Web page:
Religion & Evolution Essays
Creationsim vs. Evolution :: Science Religion Essays
The only problem with this account of that June day in Oxford is that most of it is tendentious and some of it simply untrue. Since at least the 1980s, historians have widely regarded the traditional account of that day as a myth or legend. The exchange between Huxley and Wilberforce, these revisionist accounts have shown, barely registered on public consciousness at the time, mainly because press coverage of the event was so limited. Nor was the exchange part of a formal debate, instead arising more or less spontaneously during a discussion that included a number of other participants following another speaker’s paper. Wilberforce’s case against Darwinism was made primarily on scientific and philosophical, not religious, grounds, and some thought botanist Joseph Hooker, another friend and ally of Darwin’s, the more effective defender of the evolutionary faith. The exact forms of Wilberforce’s question and Huxley’s retort are uncertain, and the most detailed contemporary journalistic account of their exchange, in the Athenaeum, mentioned neither. Opinions of participants and observers were divided as to who could claim victory, and on what grounds. One of the few contemporary journalistic accounts of the exchange even cast the event as a sign of toleration, not hostility, between science and religion.
Evolution religion vs science essay - OAB Roraima
It is hardly surprising that Darwin’s theory of evolution should meet with so much resistance. We encounter an idea that comforts us, an account like that establishes our specialness, and ask: “Can I believe it?” We consider a thing that troubles us, a process like evolution that seems chance-driven and dethrones us from our special place in the universe, and ask instead: “Must I believe it?”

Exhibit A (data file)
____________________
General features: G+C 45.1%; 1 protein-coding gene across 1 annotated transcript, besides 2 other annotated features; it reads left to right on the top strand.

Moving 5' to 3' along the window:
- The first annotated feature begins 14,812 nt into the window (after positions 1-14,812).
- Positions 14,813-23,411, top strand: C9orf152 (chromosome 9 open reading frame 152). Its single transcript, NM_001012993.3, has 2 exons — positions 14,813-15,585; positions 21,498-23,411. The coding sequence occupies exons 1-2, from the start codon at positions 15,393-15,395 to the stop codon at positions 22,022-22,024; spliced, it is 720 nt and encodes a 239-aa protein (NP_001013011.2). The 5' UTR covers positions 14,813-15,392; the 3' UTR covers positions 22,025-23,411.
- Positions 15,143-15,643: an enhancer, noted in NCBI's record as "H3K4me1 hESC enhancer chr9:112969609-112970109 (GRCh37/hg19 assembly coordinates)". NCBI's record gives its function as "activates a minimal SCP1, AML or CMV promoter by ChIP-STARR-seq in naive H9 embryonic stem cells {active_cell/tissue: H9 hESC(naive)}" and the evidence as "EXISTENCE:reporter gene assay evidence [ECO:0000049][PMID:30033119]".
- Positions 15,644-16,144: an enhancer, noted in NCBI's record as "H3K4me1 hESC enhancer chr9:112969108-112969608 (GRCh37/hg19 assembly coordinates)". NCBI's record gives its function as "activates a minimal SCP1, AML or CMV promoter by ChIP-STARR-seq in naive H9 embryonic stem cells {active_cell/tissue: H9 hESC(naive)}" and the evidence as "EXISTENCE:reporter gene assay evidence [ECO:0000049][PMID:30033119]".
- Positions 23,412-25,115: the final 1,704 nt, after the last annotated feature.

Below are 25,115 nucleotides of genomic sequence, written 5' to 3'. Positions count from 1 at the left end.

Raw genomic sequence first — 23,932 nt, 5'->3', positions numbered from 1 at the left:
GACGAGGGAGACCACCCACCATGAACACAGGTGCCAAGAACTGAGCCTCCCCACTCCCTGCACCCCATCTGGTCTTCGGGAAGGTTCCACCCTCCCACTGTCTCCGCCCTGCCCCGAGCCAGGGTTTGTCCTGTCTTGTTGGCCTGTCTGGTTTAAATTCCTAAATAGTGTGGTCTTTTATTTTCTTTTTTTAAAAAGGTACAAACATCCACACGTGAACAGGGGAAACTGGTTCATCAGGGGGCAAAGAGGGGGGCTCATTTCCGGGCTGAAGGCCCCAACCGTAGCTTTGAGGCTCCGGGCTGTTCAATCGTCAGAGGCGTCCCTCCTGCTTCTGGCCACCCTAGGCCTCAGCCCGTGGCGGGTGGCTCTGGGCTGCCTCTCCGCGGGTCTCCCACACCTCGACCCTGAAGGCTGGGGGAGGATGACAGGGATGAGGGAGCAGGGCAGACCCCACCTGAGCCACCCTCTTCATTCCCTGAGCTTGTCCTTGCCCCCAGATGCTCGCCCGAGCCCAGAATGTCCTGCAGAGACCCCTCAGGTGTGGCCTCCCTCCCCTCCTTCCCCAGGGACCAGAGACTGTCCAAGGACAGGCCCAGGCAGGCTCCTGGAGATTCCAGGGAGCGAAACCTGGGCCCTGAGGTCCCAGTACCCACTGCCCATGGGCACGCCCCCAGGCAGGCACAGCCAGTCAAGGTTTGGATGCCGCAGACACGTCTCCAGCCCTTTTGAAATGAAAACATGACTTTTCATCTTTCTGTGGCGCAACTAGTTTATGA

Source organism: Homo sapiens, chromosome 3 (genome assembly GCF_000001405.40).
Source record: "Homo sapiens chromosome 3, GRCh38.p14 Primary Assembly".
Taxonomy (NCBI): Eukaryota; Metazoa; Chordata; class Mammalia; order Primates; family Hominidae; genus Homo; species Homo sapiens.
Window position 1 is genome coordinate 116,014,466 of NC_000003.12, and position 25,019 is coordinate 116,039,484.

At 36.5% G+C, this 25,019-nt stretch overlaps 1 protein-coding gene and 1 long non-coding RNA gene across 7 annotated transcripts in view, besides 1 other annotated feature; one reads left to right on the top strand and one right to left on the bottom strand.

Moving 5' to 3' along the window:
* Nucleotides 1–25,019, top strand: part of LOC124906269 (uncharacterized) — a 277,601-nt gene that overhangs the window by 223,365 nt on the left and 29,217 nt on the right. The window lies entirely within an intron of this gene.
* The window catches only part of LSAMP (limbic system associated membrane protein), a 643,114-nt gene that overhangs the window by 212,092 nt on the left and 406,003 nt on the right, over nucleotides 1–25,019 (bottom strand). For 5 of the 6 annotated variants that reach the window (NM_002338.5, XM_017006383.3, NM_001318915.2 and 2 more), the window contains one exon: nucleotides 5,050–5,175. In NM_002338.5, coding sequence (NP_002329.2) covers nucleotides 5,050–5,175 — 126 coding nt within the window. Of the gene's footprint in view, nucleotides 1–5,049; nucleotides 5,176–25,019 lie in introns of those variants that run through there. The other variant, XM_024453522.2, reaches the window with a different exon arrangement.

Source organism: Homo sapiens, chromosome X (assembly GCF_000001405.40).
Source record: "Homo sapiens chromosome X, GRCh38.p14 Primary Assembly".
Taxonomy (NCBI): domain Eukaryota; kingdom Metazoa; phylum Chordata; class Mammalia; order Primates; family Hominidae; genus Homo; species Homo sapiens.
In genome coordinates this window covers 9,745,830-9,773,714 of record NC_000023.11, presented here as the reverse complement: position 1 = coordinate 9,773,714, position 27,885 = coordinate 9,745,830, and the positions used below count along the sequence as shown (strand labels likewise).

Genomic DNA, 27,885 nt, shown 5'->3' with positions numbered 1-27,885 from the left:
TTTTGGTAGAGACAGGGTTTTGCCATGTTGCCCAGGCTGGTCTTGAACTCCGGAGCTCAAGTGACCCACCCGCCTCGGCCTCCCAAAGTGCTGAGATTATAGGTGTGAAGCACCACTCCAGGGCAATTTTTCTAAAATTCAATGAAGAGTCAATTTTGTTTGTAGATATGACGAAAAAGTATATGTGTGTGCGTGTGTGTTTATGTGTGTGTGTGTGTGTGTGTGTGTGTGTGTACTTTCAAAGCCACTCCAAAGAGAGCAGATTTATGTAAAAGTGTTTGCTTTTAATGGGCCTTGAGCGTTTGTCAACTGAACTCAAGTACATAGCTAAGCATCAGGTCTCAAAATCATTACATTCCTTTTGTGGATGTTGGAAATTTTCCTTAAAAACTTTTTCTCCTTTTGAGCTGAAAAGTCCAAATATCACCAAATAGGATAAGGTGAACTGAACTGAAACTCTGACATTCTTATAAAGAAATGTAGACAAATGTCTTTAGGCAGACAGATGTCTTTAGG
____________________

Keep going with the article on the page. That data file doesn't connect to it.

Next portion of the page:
Free Religion Essays and Papers
The British Association for the Advancement of Science was a relatively young organization in 1860, having been founded just thirty years before. Membership and participation were to be more meritocratic than Britain’s most prestigious and much older scientific body, the Royal Society of London (f. 1660), although gaining power and authority meant inclusion of sympathetic aristocrats, urban gentry, and wealthy manufacturers. To promote the pursuit of science throughout Britain, the Association’s annual meeting moved from city to city, and some of the proceedings were open to the public. The Association was dominated in its early decades, however, by a gentlemanly elite centered in London and Cambridge, many of them in holy orders (see Morrell and Thackray). For these men, mindful of the connections between scientific materialism and radical politics and atheism, particularly in France and among the medical community in London (see Desmond, Politics of Evolution), natural science should be pursued and defended as a buttress to Christianity, and thus to the moral and political order of society. This gentlemanly elite reserved to itself the right to speculate and theorize; those from the provinces or without connections to traditional institutional bulwarks like the ancient universities or the Royal College of Surgeons were expected to confine themselves to such empirical enterprises as field observations and data collection, preferably as part of a larger project endorsed by the elites.